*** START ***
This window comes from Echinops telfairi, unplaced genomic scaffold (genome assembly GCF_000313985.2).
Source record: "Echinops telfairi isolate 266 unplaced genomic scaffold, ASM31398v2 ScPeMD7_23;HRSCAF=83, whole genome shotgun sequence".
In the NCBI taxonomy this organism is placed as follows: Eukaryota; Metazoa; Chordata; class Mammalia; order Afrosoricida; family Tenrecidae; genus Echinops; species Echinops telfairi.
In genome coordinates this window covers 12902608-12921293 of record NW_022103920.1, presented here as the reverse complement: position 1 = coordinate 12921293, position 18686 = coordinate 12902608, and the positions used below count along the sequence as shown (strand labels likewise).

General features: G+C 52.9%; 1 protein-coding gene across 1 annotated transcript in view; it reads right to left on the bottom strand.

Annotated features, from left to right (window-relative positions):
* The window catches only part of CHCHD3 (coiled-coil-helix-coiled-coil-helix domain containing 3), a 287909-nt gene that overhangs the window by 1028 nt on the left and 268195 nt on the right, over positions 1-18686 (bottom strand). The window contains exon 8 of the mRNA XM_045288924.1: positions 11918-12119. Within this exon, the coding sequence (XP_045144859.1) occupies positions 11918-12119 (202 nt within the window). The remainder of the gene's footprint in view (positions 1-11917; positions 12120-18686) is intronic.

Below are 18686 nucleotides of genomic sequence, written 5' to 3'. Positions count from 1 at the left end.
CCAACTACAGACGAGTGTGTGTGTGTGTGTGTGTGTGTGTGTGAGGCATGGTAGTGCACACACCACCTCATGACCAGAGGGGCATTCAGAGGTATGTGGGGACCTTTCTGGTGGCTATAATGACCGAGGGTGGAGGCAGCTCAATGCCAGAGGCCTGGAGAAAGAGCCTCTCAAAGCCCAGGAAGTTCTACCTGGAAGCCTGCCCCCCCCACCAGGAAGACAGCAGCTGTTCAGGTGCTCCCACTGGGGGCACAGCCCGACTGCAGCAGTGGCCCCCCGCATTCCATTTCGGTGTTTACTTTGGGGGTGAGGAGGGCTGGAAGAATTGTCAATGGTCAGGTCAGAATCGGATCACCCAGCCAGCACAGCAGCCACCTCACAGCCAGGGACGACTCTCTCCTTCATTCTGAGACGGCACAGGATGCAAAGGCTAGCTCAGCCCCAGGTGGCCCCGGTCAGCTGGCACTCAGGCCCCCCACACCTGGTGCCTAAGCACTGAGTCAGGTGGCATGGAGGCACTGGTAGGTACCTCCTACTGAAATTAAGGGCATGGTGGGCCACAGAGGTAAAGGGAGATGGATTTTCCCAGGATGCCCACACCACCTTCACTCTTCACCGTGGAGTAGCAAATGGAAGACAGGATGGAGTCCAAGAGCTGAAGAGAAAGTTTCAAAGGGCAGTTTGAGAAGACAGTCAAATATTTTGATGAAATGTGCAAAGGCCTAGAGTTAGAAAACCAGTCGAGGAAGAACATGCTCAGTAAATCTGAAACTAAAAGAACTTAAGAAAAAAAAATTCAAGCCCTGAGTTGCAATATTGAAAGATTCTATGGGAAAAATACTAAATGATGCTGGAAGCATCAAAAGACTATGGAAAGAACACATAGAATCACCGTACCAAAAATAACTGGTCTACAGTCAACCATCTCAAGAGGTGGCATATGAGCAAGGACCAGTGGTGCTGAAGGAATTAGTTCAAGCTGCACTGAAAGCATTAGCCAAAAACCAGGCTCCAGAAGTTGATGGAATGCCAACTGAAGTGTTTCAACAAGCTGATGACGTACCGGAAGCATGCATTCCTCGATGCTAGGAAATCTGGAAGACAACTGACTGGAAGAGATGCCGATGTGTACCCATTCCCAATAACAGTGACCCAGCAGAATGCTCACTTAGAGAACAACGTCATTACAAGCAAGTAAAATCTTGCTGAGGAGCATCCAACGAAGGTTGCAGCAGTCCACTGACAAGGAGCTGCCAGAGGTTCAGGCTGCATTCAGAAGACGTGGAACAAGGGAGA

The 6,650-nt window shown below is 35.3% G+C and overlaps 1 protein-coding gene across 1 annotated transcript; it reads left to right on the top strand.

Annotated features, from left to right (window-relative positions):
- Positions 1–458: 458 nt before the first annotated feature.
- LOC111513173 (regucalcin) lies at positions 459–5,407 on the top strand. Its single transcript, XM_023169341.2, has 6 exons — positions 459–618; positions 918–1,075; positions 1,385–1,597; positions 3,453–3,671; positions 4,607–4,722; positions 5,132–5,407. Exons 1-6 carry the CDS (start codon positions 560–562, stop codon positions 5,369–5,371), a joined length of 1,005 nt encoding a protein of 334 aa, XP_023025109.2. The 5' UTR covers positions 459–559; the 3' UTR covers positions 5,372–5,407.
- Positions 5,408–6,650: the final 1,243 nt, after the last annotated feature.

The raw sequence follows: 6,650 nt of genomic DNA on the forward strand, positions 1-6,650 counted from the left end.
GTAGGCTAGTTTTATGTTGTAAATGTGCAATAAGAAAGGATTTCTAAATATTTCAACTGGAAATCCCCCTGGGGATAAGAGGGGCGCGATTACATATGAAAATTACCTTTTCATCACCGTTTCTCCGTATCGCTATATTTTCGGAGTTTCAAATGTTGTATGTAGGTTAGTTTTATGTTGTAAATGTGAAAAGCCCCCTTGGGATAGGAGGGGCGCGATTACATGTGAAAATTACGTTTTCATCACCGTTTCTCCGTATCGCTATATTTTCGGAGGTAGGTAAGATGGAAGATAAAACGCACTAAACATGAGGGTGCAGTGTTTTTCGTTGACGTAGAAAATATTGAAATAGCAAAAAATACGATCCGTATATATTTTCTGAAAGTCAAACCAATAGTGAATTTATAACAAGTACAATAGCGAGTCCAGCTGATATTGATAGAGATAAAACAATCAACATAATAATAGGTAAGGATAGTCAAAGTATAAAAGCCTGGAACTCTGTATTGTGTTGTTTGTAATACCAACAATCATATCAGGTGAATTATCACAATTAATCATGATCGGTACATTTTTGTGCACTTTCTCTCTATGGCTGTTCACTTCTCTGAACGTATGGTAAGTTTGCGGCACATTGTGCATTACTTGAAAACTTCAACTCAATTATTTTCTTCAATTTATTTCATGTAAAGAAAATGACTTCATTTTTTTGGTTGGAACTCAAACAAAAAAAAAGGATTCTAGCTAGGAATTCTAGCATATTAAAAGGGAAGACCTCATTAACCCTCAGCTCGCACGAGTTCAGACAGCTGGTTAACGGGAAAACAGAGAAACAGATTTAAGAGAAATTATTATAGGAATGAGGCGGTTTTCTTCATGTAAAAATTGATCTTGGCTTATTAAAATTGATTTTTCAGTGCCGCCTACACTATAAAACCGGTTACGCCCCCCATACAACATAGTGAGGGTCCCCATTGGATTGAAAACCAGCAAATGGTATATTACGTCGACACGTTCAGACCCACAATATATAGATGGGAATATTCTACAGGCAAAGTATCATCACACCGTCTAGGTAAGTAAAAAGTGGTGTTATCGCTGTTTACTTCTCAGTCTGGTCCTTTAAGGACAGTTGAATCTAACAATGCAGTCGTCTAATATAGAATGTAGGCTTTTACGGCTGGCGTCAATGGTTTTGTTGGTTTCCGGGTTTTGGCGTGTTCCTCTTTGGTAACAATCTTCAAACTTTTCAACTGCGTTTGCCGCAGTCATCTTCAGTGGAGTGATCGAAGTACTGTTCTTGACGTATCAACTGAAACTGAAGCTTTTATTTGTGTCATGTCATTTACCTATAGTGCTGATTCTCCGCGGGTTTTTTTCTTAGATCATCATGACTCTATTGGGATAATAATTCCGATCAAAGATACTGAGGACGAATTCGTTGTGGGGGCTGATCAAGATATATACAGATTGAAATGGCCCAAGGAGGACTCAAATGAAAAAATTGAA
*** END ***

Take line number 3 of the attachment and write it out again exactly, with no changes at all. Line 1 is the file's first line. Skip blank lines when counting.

In the NCBI taxonomy this organism is placed as follows: Eukaryota; Metazoa; Chordata; class Mammalia; order Afrosoricida; family Tenrecidae; genus Echinops; species Echinops telfairi.